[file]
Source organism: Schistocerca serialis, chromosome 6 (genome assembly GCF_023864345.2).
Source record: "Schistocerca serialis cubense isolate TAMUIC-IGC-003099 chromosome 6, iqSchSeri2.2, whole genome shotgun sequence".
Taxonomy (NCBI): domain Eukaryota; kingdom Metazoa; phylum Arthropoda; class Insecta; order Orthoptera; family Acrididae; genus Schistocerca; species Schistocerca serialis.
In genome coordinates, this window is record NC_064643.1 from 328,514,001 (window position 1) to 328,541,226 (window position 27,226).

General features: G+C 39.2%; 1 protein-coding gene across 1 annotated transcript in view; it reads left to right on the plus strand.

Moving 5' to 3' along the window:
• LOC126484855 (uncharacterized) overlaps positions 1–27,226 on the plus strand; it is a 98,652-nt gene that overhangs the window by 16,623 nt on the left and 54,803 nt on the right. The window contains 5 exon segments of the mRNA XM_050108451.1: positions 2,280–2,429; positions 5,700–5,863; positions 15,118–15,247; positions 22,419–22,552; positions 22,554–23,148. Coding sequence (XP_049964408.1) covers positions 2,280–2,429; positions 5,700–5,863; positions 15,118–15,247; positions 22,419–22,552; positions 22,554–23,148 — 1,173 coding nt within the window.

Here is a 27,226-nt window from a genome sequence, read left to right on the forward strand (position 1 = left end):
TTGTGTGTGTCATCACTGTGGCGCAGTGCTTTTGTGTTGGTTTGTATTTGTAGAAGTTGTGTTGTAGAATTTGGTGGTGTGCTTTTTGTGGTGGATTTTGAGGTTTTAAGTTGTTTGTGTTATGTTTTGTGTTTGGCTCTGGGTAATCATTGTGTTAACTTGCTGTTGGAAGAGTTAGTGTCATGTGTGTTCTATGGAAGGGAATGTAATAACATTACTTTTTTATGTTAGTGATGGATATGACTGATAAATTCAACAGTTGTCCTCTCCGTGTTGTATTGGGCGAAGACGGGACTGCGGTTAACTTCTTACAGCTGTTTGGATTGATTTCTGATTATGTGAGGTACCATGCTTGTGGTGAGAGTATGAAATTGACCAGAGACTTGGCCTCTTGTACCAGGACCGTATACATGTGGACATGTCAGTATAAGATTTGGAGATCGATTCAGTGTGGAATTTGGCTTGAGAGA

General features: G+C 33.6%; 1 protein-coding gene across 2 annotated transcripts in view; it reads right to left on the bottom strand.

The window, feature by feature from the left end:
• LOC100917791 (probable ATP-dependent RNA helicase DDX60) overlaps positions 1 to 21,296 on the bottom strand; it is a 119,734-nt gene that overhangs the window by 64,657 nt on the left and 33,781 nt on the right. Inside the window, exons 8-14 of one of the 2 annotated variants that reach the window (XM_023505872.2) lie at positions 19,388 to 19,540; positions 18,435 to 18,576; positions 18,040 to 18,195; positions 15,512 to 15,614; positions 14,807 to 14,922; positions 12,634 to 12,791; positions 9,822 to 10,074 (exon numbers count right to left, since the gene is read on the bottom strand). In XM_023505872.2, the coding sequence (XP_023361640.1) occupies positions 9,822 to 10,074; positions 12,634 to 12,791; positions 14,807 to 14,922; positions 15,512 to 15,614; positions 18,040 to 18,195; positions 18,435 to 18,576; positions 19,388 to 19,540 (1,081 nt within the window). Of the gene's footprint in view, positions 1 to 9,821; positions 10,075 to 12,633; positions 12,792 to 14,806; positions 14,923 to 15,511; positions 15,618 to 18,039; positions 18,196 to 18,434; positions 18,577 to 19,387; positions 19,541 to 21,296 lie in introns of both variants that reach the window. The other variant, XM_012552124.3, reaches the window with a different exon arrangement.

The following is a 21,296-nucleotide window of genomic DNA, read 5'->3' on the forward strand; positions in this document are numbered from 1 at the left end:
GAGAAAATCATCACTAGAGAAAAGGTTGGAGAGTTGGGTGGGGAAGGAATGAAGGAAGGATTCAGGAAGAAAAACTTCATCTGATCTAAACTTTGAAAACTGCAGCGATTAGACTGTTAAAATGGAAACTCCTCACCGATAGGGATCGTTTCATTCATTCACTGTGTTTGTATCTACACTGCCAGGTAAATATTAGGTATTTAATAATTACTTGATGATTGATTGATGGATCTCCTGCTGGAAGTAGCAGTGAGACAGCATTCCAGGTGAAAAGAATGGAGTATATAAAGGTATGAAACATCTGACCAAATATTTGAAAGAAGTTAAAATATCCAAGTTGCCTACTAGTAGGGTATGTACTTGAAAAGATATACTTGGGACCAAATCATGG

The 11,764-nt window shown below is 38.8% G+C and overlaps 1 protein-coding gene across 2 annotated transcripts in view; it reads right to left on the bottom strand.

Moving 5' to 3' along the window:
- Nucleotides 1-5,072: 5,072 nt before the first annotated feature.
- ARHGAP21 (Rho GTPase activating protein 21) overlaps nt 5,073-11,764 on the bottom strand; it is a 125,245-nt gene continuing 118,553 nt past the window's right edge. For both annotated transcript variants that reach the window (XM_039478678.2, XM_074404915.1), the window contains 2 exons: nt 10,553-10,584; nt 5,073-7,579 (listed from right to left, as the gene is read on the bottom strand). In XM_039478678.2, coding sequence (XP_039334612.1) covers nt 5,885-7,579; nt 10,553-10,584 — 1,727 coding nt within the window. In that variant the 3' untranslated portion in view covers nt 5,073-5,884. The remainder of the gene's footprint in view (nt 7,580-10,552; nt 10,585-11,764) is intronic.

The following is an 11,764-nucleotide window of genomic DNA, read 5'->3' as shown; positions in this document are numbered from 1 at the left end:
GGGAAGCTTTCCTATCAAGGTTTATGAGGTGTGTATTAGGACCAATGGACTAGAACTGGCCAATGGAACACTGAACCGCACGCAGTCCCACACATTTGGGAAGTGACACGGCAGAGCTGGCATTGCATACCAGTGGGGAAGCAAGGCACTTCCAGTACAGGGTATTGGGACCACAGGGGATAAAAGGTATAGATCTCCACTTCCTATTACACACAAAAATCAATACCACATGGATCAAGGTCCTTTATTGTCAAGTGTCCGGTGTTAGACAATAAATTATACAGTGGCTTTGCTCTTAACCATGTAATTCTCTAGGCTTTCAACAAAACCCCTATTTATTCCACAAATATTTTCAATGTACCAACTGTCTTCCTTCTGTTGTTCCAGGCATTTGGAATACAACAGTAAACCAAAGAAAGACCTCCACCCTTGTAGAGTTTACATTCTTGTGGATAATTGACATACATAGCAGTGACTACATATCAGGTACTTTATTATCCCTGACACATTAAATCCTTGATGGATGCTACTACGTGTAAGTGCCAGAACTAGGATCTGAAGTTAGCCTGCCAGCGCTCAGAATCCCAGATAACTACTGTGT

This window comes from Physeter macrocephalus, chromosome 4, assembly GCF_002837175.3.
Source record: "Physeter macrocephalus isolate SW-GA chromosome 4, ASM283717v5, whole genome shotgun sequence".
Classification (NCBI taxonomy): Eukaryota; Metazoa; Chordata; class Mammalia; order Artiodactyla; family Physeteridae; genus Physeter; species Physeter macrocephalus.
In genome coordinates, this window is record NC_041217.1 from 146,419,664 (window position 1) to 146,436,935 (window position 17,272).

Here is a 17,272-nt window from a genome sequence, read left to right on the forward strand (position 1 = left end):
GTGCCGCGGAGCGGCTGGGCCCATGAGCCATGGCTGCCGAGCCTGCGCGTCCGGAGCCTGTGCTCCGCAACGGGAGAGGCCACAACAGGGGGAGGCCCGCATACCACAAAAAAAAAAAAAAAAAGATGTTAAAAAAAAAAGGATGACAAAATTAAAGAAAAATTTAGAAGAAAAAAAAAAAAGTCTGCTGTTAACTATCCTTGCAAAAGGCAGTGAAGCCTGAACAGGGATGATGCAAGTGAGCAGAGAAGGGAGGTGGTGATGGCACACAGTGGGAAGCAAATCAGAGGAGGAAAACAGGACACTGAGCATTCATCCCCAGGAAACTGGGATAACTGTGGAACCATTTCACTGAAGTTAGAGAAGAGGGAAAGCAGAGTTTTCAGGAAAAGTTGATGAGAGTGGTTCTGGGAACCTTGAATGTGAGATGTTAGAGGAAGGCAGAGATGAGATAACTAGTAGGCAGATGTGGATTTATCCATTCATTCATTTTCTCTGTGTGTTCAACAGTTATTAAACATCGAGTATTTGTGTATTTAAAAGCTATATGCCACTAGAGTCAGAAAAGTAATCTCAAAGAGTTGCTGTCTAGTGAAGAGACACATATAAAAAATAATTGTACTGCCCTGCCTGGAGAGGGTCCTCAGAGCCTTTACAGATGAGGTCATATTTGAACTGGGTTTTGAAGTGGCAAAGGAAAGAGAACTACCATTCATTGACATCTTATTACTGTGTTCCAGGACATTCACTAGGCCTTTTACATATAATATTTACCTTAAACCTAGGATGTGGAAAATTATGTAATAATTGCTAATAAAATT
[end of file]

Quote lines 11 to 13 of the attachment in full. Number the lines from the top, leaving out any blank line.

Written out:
The window, feature by feature from the left end:
• LOC100917791 (probable ATP-dependent RNA helicase DDX60) overlaps positions 1 to 21,296 on the bottom strand; it is a 119,734-nt gene that overhangs the window by 64,657 nt on the left and 33,781 nt on the right. Inside the window, exons 8-14 of one of the 2 annotated variants that reach the window (XM_023505872.2) lie at positions 19,388 to 19,540; positions 18,435 to 18,576; positions 18,040 to 18,195; positions 15,512 to 15,614; positions 14,807 to 14,922; positions 12,634 to 12,791; positions 9,822 to 10,074 (exon numbers count right to left, since the gene is read on the bottom strand). In XM_023505872.2, the coding sequence (XP_023361640.1) occupies positions 9,822 to 10,074; positions 12,634 to 12,791; positions 14,807 to 14,922; positions 15,512 to 15,614; positions 18,040 to 18,195; positions 18,435 to 18,576; positions 19,388 to 19,540 (1,081 nt within the window). Of the gene's footprint in view, positions 1 to 9,821; positions 10,075 to 12,633; positions 12,792 to 14,806; positions 14,923 to 15,511; positions 15,618 to 18,039; positions 18,196 to 18,434; positions 18,577 to 19,387; positions 19,541 to 21,296 lie in introns of both variants that reach the window. The other variant, XM_012552124.3, reaches the window with a different exon arrangement.

The following is a 21,296-nucleotide window of genomic DNA, read 5'->3' on the forward strand; positions in this document are numbered from 1 at the left end: